It is very alarming how quickly my stride went from quick, smooth, and effortless, to a short, painful, choppy shuffle. I am just over 20 miles into the race and the reality of running above my fitness for too long is staring me in the face.
After several months of little to no snow in Pocatello and lots more running than skiing, I decided it would be a a good idea to head to Moab for a classic Ultra Season opener, the Red Hot 55k. I first raced Red Hot 6 years ago as my second ultra. I remember in that race I started out way too fast and ended up really struggling in the later half of the race. I’ve told myself many times since that it is better to start out a little slower and not pay for it later. Most of the time I don’t do a very good job of following my own advice.
Leading up to the race I had a really good base of mileage but very little speed work; actually, no speed work at all. I hadn’t planned on racing early this year, so I have been taking the time to build adventure strength and a base to draw from all summer. Training had been going really well and I felt confident that I would have good, but probably slower run. Unfortunately (or maybe fortunately) I came down with a nasty bug on Monday and I was forced into a bit more of rest and taper than I had planned on. So, all things considered, it was tough to predict how things would turn out in the race.
The weather before the start of the race was amazing; cool, but not cold, and about the perfect temperature to run. Red Hot tends to draw a solid field of runners, and due to it’s early timing, everyone downplays or maybe is unsure of their current fitness. In the half hour or so before race at check-in, everyone I talked to seemed super stoked, and they also immediately downplayed fitness and how they expected the day would turn out.
When the countdown hit zero and the race started, it was immediately evident that a lot of people had not been completely honest about pre-race prep. A group of 8 or so almost immediately formed and pulled from the rest of the field. The pace was hot, red hot. There were many amazing runners in that front group. I thought to myself, “see how long you can hang on without really suffering”, and so that’s what I did. We quickly moved through the first miles of the course, it felt great to feel my legs floating along, my heart pounding, and my lungs pumping. I knew the pace was too fast. I knew I would pay later. I knew it would get ugly, but I kept pushing with the group.
I was amazed at how well the group was staying together at such a brisk pace. It took the first steep climb, just after four miles, to pull the group apart a little. A few re-grouped at the top of the hill but I let myself get spit off, (OK, I couldn’t hang on anymore). I continued to push pretty hard, all while the gap between me and the front got larger and larger. I hit the first aid station and for the first time I glanced at my watch. 34:20. In the same moment I was ecstatic and terrified. Ecstatic because I just broke my 10k PR; terrified for the same reason. I was on a fool’s errand, yet I kept running with reckless abandon. Slowly I was already coming unraveled, until Mike Foote caught me.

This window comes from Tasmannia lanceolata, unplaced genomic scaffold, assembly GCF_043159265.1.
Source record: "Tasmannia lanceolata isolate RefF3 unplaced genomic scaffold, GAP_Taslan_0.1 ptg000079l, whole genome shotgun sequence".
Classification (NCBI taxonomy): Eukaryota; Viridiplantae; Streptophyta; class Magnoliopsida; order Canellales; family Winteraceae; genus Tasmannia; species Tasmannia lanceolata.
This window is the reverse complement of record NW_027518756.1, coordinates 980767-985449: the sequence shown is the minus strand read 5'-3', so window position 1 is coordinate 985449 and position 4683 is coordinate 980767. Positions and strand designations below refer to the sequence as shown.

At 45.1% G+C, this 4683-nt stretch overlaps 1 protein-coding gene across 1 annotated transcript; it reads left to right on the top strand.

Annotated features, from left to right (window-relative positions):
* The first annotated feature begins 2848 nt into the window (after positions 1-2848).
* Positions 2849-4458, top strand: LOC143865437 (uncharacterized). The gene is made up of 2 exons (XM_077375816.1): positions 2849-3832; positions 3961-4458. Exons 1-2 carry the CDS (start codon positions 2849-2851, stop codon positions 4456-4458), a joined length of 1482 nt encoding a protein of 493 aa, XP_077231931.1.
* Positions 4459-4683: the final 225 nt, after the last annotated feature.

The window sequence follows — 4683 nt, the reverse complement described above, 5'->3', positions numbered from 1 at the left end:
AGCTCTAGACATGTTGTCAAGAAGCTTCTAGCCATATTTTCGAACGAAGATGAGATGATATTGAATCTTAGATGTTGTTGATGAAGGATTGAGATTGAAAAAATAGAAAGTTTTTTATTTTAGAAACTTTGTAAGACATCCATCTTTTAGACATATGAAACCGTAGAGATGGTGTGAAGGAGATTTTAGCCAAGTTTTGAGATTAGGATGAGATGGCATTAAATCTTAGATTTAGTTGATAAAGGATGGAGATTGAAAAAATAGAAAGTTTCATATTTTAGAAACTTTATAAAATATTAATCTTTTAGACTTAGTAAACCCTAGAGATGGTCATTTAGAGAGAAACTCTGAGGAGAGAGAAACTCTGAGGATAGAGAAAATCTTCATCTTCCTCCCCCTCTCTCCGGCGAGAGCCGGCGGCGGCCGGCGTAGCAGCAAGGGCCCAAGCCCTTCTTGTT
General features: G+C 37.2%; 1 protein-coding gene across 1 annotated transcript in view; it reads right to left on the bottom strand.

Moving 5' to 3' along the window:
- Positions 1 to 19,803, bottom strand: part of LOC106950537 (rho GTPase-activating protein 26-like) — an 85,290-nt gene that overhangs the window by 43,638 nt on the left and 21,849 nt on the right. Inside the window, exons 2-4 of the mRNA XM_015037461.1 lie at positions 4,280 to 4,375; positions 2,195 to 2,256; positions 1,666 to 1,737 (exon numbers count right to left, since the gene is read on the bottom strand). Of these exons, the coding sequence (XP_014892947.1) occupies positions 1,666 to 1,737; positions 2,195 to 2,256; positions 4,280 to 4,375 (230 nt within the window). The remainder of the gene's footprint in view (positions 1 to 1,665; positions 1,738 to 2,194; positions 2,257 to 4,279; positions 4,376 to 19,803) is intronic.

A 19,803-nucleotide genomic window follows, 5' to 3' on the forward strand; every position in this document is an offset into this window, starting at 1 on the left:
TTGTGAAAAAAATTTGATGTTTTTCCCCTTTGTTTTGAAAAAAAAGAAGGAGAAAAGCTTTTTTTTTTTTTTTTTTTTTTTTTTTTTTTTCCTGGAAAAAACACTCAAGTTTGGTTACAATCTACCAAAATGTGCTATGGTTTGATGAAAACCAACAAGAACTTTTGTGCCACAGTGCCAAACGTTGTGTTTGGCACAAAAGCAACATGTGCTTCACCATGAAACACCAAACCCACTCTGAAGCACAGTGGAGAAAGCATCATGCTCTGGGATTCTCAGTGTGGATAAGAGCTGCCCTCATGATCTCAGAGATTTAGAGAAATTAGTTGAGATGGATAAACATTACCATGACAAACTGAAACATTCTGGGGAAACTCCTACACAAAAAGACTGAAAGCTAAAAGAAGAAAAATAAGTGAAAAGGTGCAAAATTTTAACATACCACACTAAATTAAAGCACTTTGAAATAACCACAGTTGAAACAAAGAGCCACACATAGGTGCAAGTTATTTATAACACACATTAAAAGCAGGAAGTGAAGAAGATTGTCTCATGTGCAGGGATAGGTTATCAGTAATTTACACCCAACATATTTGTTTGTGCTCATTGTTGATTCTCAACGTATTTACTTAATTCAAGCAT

We commented on the pace, and how quick we were going. I promptly latched on to Mike to see if I could keep moving fast a little longer. The distraction of Mike’s company worked. We kept clicking off relatively quick miles. Upon arrival at the second aid station, mile 13, another glance at my watch revealed another PR, 1:24:13. Mike stopped to fill a bottle and I enjoyed being able to slow a little until he caught back up, pulling me in his wake. Many times it was mentioned that we were probably still running too fast, yet we both pushed on. (Later Mike would comment that he felt we were running together; I felt like he was certainly doing the pulling.)
I managed to keep with Mike for another four or so miles before he started to pull away. Not long after Mike pulled ahead the course started working upwards and I fell apart. It was time to pay the piper. It should be made clear at this point that I do not consider myself a “fast” runner. I have very little experience with running on a track or road. I haven’t raced the mile since junior high and I had just wrapped up about 20 miles of, for me, hauling ass. In an instant my pace went from run to crawl. My quads started hurting, deep painful hurting, on the uphill.
I am trying to block out how the remaining 14 miles physically felt. The ironic part, at least to me, is that I was still having fun. My stride was short and choppy, each step felt like searing hot irons in my quads, my feet started to hurt from an awkward gait, and my grin continued to grow. I had withdrawn more than I had in the bank, and now I was paying the debt. I tried to pass encouragement on to the 33k runners that I caught, and congratulated the 55k runners that passed me for running smart. I managed to force my body to run (if you can still call what I was doing at that point a run) almost every step of the way.
I happened to catch Joe Grant, who had been in the lead group early in the day, but he was suffering from the stomach issues, about 100 yards from the finish. He had vomited several times, which slowed his pace, and it seemed fitting to run across the finish with a good friend who, like me (although not from his own stupidity), was not having the day he had hoped for.
The rest of the afternoon was spent hanging around the finish catching up with friends, swapping stories of our highs and lows on the trail, and enjoying a beautiful sunny day in the desert.
Addendum: It’s now Sunday night. I can barely walk. My quads are destroyed. I guess trying to get a 10k and half marathon PR is not a very smart way to race a 55k. Here’s to getting some leg speed this spring!! (as soon as I recover enough to run or even walk).